After going to states twice in his first two years at Sarasota Christian School, a coaching staff shakeup made Brion feel like the program was crumbling. He transferred to Riverview for his junior season, and played well, but come summer Brion held a single scholarship offer, from Rice University. He decided to work even harder.
Riverview coach BJ Ivey said Brion shot 500 three-point attempts a day in June to improve his shot before the “live period,” when college coaches can evaluate and talk to recruits. During the live period, playing travel ball, Brion got noticed. He was in talks with multiple schools, including Harvard and the University of Tennessee-Chattanooga, but ended up committing to the University of North Carolina-Wilmington.
“I had three coaches tell me, ‘Don’t commit on your first visit,’” Brion said. “I was like, set. ‘I’m not gonna do it, I’m not gonna do it.’ Then you go there (Wilmington), and it’s basically a bigger Sarasota. Three beaches. It’s a pretty big school. My mom was with me, we both just loved it.”
Off the court, Brion is no longer the quiet kid he was the day of his adoption. He is a larger-than-life personality who is not afraid to be himself. He went to middle school at Julie Rohr Academy, a performing arts school, to better accommodate his travel basketball schedule. One day, Danielle said, after dropping Brion off at school, Julie Rohr herself jumped out of nowhere and flagged down her car. Rohr told Danielle she wanted the already 6-foot-2 Brion to star as Danny Zuko in the school’s full production of “Grease.” Whitley could sing, dance and do it all on stage. Danielle was hesitant, because Brion’s schedule was full enough as it was. But Brion wanted to perform. A compromise was made: Brion would play Zuko’s best friend, Kenickie Murdoch.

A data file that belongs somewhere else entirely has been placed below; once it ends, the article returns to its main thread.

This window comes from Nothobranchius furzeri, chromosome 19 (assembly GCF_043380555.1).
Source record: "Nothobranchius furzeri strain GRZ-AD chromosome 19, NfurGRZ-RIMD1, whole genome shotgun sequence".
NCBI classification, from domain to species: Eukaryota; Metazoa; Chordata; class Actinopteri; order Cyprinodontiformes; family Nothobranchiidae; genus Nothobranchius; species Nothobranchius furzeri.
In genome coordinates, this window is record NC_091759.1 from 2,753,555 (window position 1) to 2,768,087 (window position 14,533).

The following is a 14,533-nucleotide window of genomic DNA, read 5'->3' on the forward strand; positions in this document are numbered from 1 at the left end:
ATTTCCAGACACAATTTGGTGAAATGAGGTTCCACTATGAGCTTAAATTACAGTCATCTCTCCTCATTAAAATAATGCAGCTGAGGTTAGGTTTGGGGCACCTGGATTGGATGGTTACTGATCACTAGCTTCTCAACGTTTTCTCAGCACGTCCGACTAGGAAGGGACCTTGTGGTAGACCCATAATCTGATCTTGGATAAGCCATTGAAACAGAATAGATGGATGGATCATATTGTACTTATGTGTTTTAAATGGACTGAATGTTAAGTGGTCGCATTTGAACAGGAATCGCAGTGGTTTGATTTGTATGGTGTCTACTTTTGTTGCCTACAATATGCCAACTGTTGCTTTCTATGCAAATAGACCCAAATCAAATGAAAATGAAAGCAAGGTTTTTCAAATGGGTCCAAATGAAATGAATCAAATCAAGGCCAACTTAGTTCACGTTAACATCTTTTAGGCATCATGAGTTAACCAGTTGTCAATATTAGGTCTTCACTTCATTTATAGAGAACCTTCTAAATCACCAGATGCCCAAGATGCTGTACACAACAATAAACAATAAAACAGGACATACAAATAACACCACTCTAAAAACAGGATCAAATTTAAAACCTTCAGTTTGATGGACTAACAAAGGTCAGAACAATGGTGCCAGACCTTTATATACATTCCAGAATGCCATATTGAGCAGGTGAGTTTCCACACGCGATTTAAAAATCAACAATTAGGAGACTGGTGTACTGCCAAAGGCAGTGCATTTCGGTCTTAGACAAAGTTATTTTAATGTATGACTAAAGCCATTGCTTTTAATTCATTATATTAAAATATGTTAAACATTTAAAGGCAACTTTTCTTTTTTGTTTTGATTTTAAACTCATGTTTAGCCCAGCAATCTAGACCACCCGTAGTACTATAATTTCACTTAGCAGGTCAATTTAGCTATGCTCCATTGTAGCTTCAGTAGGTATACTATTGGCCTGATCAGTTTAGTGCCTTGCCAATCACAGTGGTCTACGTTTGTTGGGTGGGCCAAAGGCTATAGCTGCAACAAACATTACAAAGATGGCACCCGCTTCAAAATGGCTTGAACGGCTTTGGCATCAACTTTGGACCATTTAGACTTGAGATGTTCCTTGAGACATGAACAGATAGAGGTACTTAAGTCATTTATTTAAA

“If he (Brion) wanted to, he could be doing theater,” Danielle said. “He literally stole the show. He still knows all the words to ‘Greased Lightning.’”
Brion is also knowledgeable, sometimes about random things. Ivey said that when he told the team they would be playing in a tournament in Alaska in January, Brion's first thought had nothing to do with basketball.
“He said, ‘You know, there’s not many polar bears in Alaska,” Ivey said. “‘Everyone thinks that there’s polar bears, but there’s really not.'”
The other big aspect of Brion’s life is his faith. He and his family attend Sarasota Baptist Church every Sunday. He reads his Bible as part of his pregame routine, and tries to build positive relationships with everyone he meets.
Brion said he feels blessed to have been put in a wonderful, stable family situation after a rough first four years, and the family feels the same way.
“God put Brion in our family,” Danielle said. “It has been an amazing experience, and we feel fortunate. A lot of people think adoption is doing children some kind of favor, but it’s not at all. The blessing is all ours.”